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Re: Choosing a LaTeX Compiler (my predilection for LuaTeX)

From: Diego Zamboni
Subject: Re: Choosing a LaTeX Compiler (my predilection for LuaTeX)
Date: Wed, 7 Apr 2021 16:16:27 +0200

Hi Juan Manuel,

Thank you for writing this, which is the clearest explanation I have seen of the advantages of LuaLaTeX/XeLaTeX. I have been using LaTeX for nearly 30 years, but stopped using it intensively every day when pdfLaTeX was still the bleeding edge. When I started again in the last couple of years, it has been a bit confusing to understand why and what all these different versions are. These days I use LuaLaTeX as well, but most of the documents I process are exported from Org-mode.


On Mon, Apr 5, 2021 at 10:49 PM Juan Manuel Macías <maciaschain@posteo.net> wrote:
Hi all,

There have been some threads recently about exporting to LaTeX, but I
think something that I consider interesting for novice Org/LaTeX users
has not been commented: the choice of the TeX engine. I think this is
important because although people often say they "use LaTeX", what they
actually use is TeX via the La-TeX format. What TeX engine to choose? I
would dare to say the following: unless you want to maintain some
backward compatibility with old documents, I highly recommend using
LuaTeX or XeTeX, especially LuaTeX. Although pdfTeX is very popular
among average or veterans LaTeX users, I think using it nowadays doesn't
make much sense (IMHO). LuaTeX is the natural evolution of pdfTeX and
adds the great advantage of accesing the TeX internals through Lua

(What follows is specially intended for those Org users who haven't used
XeTeX or LuaTeX yet).

LuaTeX and XeTeX are *100% Unicode-based* and you can use your system
fonts (open type, true type, etc.) in your documents in a simple way
through the fontspec (https://www.ctan.org/pkg/fontspec) package, which
provides a very neat interface and manages all OpenType features (LuaTeX
and XeTeX use HarfBuzz as otf rendering engine). In LuaTeX also you can
use any font that is not installed in your system: just indicate the
path to the fonts files. This is very useful to test new fonts without
installing them... In all modern word processing systems the user has
always been able to pick a font easily, and that has been historically
quite complex, hard and complicated in the (La)TeX ecosystem.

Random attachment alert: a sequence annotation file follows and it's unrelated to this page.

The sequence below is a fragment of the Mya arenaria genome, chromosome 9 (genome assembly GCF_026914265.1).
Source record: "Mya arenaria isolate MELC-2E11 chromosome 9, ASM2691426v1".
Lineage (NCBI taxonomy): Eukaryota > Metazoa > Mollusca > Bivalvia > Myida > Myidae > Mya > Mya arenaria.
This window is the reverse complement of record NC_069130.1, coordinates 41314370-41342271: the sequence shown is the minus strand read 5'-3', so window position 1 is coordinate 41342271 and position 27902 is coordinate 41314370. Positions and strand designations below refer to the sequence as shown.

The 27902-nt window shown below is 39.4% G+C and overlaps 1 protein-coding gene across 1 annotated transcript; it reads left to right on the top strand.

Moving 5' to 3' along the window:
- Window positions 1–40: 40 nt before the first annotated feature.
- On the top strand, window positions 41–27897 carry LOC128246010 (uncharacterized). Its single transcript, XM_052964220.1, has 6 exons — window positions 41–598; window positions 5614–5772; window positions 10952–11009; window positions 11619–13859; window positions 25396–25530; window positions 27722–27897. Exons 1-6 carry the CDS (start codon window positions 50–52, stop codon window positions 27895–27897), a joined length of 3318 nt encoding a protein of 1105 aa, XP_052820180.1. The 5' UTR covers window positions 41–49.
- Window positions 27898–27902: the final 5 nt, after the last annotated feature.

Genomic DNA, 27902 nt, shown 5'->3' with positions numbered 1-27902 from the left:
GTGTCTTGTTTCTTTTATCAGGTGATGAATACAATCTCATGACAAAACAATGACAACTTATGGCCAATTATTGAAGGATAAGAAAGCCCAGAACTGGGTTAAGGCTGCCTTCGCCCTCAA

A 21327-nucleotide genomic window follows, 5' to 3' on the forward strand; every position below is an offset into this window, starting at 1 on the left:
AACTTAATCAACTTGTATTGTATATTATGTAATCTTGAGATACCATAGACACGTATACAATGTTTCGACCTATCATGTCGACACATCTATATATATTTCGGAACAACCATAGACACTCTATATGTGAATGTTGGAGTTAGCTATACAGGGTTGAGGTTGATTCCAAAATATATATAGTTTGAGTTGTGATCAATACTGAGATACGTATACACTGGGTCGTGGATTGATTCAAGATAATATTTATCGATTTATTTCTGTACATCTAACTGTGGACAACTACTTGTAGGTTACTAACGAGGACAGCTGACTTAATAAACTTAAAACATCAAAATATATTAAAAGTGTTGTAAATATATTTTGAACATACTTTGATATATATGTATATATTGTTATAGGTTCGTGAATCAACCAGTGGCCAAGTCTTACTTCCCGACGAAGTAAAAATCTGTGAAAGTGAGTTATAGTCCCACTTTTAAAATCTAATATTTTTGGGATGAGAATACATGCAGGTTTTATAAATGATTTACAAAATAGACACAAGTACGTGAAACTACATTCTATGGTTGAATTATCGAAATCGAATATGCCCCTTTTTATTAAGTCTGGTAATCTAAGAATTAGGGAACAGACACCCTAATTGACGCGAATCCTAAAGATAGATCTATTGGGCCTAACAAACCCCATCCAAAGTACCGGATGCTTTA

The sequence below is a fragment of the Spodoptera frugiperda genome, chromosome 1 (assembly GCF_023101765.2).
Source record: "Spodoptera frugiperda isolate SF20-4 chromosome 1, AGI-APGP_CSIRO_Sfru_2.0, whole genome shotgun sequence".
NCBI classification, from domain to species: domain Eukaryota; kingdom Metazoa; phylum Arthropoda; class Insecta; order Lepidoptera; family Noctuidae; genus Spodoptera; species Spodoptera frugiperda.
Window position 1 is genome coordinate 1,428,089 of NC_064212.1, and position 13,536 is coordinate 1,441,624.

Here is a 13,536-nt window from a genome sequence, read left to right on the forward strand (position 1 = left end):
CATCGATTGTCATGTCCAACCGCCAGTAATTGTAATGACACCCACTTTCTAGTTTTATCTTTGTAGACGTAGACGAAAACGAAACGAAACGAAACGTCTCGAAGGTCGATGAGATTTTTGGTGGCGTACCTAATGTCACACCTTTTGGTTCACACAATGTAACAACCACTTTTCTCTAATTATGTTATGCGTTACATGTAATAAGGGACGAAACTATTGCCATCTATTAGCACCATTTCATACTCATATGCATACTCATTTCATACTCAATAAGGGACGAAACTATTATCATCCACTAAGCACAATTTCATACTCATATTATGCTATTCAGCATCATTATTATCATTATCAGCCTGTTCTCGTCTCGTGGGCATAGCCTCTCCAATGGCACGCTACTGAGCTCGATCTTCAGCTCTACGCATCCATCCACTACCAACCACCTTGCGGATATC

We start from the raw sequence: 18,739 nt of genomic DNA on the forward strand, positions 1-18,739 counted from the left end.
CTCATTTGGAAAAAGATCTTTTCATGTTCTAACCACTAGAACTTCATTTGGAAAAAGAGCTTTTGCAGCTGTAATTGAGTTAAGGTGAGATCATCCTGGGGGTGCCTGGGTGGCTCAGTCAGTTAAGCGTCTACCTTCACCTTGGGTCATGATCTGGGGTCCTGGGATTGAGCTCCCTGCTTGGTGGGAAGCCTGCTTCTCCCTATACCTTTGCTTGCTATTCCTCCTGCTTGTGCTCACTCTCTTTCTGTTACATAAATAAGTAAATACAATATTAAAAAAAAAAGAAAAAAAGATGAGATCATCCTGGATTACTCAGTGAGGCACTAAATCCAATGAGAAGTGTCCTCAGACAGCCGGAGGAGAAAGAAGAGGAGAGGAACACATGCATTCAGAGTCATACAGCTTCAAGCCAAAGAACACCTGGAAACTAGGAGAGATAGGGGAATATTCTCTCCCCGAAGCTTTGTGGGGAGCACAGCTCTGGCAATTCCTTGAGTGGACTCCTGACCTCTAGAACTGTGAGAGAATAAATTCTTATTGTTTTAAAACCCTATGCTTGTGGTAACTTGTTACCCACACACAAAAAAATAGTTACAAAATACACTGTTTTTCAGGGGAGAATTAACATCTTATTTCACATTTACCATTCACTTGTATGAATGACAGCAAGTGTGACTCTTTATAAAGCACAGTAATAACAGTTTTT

For example, if we want to use globally the Palatino Linotype family in
our LuaLaTeX document:

\setmainfont{Palatino Linotype}

We can add some OpenType features, like old style numbering:

\setmainfont{Linux Libertine O}[Numbers=LowerCase]

And if we want to use another font for italics, with certain properties
(color[1] and scaling):


([1] Requires the xcolor package)

We can also define our own family with its properties (for example, with
upper case numbers and letters tracking):


Furthermore (for more advanced users), in LuaTeX we can define new
opentype features on the fly, both positional and of substitution (as
long as the typeface includes the glyphs needed to replace). For
example, if I use the Crimson typeface, a contextual substitution for
character Q + u can be defined, by including some Lua code through the
LuaTeX primitive `directlua':

    name = "mycontextual",
    type = "chainsubstitution",
    lookups = {
        type = "substitution",
        data = "">           ["Q"] = "Q.alt01",
    data = "">       rules = {
          after  = { { "u" } },
          current = { { "Q" } },
          lookups = { 1 },

... And add anywhere in the text:


If I had to choose, finally, between XeTeX and LuaTeX, I would choose
LuaTeX, for things like these and many other reasons. In addition, there
are emerging cool new packages that only work with LuaTeX.

Anyway, XeTeX is another very good option too, especially for users who
prefer something that works more "out of the box" and is less esotheric
than LuaTeX.

To export to PDF always with LuaTeX we can put in our ~ /.emacs:

(setq org-latex-pdf-process
      '("lualatex -shell-escape -interaction nonstopmode -output-directory %o %f"
        "lualatex -shell-escape -interaction nonstopmode -output-directory %o %f"
        "lualatex -shell-escape -interaction nonstopmode -output-directory %o %f"))

Or with latexmk, which will take care of compiling as many times as
necessary for indexes, bibliographies, etc .:

(setq org-latex-pdf-process
      '("latexmk -lualatex -e '$lualatex=q/lualatex %%O -shell-escape %%S/' %f"))

Best regards,

Juan Manuel

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